879. I admit the contents of these paragraphs, except to deny that water services authorities have a direct or material interest in this application.

Schreiner Paragraph 21

880. I admit that one possible source of funding for an increased free basic water allowance would be an increase in the annual equitable share allotment.

881. I deny that this is the only source of funding available, as water services authorities can realise substantial internal cost savings by targeting the free basic water allowance only to poor households, by right-sizing the free basic water allowance to reflect household size, and/or by cross-subsidising the FBW allowance by increasing rates charged to wealthy water users.

882. In relation to the City and Johannesburg Water specifically, the City has not claimed that it needs an increase in the national subsidy in order to implement the order we seek. In fact it appears from the affidavit of Mr Berkowitz that such an increase would not be necessary. I accordingly deny the relevance of this paragraph, or that the application would have any implications for the national fiscus.

Schreiner Paragraph 22 to 24

883. I have explained above why the respondents are wrong in trying to distinguish free basic water and the basic minimum standard of water supply when it comes to people like us who cannot afford to pay for basic water.

884. I refer to the exact formulation of the National Standards Regulation in our founding affidavit.

885. The National Standards Regulations defined a minimum national standard for basic water services. Whether or not the minimum amount in the Regulations is constitutionally sufficient for the people of Phiri must take into account specific local circumstances.

Schreiner Paragraph 25

886. I have dealt above with the respondents’ suggestion that the national free basic water policy has no legal force because it is not in legislation.

887. Section 5 of the Standards for Water Services Tariffs does not simply “empower” water services authorities to provide free water. It requires water services authorities to provide free water in certain circumstances. Section 5 provides that “A tariff set by a water services institution for the supply of water to a household through a communal water services work or through a consumer installation designed to provide a controlled volume of water must be set at the lowest amount, including a zero amount, required to ensure the viability and sustainability of the water supply services”. 888. The Third Respondent’s consistently downplays the legal responsibilities of water services authorities to provide free water to poor households. Such an approach undermines the realisation of the right of all persons to access to sufficient water.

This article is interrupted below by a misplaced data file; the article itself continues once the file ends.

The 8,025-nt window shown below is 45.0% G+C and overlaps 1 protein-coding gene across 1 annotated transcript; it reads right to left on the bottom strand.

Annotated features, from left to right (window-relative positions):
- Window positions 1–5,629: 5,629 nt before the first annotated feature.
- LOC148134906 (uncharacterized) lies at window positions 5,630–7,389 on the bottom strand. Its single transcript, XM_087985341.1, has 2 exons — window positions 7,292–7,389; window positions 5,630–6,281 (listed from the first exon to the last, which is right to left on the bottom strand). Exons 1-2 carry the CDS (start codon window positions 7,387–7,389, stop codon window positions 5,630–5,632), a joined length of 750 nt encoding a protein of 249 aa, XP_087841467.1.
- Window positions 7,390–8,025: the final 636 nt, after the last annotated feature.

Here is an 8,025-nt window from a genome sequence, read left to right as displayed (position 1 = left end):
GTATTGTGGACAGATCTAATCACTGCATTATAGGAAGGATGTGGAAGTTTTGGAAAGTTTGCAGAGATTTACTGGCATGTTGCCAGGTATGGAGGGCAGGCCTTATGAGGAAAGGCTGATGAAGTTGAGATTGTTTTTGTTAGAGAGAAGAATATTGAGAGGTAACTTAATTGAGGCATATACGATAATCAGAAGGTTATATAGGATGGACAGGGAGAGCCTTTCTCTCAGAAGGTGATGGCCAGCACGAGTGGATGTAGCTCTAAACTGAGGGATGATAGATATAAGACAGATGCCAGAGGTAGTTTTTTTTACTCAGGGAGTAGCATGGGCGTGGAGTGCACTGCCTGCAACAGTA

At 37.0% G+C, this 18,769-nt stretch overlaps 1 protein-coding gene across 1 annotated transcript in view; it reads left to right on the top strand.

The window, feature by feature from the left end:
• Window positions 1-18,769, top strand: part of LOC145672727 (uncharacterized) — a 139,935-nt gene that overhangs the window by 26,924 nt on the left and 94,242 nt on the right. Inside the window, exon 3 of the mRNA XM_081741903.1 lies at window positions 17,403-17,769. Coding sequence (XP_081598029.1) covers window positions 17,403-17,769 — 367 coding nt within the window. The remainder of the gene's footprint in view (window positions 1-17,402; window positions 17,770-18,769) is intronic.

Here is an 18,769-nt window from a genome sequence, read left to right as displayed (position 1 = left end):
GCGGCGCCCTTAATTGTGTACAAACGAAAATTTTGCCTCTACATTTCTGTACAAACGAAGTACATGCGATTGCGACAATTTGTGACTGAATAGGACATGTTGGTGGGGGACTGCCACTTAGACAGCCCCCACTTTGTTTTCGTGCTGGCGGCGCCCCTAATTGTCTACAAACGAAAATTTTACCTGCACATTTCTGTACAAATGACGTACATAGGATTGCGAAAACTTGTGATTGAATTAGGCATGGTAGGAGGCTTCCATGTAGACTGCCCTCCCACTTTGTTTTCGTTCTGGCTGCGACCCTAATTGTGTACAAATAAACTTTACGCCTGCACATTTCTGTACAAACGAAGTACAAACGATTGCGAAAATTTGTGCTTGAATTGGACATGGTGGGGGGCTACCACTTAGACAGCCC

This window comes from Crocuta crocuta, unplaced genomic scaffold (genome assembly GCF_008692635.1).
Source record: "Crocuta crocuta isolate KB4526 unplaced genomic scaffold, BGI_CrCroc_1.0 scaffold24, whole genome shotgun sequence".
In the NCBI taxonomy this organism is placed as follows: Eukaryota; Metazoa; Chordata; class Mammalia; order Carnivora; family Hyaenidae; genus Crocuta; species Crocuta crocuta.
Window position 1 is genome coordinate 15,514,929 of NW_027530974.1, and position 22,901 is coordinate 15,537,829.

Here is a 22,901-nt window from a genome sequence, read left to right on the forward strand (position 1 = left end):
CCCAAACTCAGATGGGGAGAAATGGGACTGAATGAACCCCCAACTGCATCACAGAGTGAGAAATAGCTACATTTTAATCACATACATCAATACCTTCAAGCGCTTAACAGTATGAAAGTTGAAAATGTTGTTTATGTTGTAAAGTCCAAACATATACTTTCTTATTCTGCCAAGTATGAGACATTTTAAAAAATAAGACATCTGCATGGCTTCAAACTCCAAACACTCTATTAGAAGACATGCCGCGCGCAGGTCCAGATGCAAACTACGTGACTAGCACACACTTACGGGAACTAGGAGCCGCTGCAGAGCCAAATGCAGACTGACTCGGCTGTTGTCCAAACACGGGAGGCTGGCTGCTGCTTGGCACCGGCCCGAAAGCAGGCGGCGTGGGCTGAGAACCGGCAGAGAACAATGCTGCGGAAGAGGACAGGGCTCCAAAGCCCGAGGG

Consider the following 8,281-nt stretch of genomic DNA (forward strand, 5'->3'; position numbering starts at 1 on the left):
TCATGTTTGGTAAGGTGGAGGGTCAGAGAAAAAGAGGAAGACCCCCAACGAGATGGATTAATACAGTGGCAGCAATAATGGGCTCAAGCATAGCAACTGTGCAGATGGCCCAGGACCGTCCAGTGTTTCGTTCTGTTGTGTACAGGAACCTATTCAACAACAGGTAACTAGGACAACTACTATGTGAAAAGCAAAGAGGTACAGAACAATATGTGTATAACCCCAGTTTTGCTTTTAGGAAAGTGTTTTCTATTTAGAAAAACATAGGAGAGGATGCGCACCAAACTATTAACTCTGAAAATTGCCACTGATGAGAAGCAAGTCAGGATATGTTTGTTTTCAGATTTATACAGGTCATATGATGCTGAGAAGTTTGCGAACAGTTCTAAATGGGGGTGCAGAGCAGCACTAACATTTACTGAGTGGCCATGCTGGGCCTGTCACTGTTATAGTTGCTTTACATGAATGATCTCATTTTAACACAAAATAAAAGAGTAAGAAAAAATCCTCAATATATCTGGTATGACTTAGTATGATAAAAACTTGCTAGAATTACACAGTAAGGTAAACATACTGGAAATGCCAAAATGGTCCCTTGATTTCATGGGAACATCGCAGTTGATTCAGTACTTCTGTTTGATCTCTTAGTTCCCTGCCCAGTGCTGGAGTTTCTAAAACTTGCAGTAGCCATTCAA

Schreiner Paragraph 26

889. I deny that the applicants misconstrue the National Standards Regulation, and have explained why the distinction made by the respondents is between free basic water and a basic minimum water supply is wrong.

Schreiner Paragraph 27

890. I deny that the declaratory relief sought by paragraphs 6 and 7 of our Notice of Motion is misdirected. This declaratory relief is simply directed at the interpretation of the basic minimum amount as being the highest of the two quoted amounts, and the unconstitutionality of the regulation if it cannot be interpreted in this way.

Schreiner Paragraph 28

891. I note that the third respondent contends that there is “no basis” to adopt the interpretation of the Regulation which the applicants contend for. It has not, however, provided any basis on which to refute the contention that it would be irrational and discriminatory to provide more water to individuals who happen to live in smaller households.

892. The applicants do not contend that the National Standards Regulation is unconstitutional, if understood as stated above. We contend the Regulation is unconstitutional only if it allows the provision of the lower of the two amounts.

893. The respondents’ proposed interpretation, namely that the National Standards permits a household connection to supply less than 25 litres per person per day to households that happen to have more than nine or more persons, is unsupported, unreasonable, and inconsistent with the constitutional obligation to ensure sufficient water access.

Schreiner Paragraph 29 to 33

894. I admit the contents of these paragraphs to the extent that it correctly reflects the relevant constitutional provisions, and the distinction between the approach in the interim Constitution and the Constitution.